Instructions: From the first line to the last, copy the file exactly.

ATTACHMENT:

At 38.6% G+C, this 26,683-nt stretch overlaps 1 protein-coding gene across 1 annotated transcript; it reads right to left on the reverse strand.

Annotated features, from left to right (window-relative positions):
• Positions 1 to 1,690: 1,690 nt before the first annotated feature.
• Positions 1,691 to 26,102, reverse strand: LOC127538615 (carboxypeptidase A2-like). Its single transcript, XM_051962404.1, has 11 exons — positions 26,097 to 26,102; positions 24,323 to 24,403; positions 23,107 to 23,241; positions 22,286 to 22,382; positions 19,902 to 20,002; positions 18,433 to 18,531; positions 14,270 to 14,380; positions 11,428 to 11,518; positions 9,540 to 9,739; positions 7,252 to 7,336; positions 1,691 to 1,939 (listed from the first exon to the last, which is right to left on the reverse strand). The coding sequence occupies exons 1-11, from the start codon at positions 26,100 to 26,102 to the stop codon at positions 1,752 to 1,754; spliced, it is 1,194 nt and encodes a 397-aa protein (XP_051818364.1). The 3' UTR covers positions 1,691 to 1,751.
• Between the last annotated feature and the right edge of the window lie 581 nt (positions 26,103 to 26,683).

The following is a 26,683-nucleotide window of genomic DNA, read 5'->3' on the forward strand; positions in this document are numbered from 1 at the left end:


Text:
At 38.6% G+C, this 26,683-nt stretch overlaps 1 protein-coding gene across 1 annotated transcript; it reads right to left on the reverse strand.

Annotated features, from left to right (window-relative positions):
• Positions 1 to 1,690: 1,690 nt before the first annotated feature.
• Positions 1,691 to 26,102, reverse strand: LOC127538615 (carboxypeptidase A2-like). Its single transcript, XM_051962404.1, has 11 exons — positions 26,097 to 26,102; positions 24,323 to 24,403; positions 23,107 to 23,241; positions 22,286 to 22,382; positions 19,902 to 20,002; positions 18,433 to 18,531; positions 14,270 to 14,380; positions 11,428 to 11,518; positions 9,540 to 9,739; positions 7,252 to 7,336; positions 1,691 to 1,939 (listed from the first exon to the last, which is right to left on the reverse strand). The coding sequence occupies exons 1-11, from the start codon at positions 26,100 to 26,102 to the stop codon at positions 1,752 to 1,754; spliced, it is 1,194 nt and encodes a 397-aa protein (XP_051818364.1). The 3' UTR covers positions 1,691 to 1,751.
• Between the last annotated feature and the right edge of the window lie 581 nt (positions 26,103 to 26,683).

The following is a 26,683-nucleotide window of genomic DNA, read 5'->3' on the forward strand; positions in this document are numbered from 1 at the left end: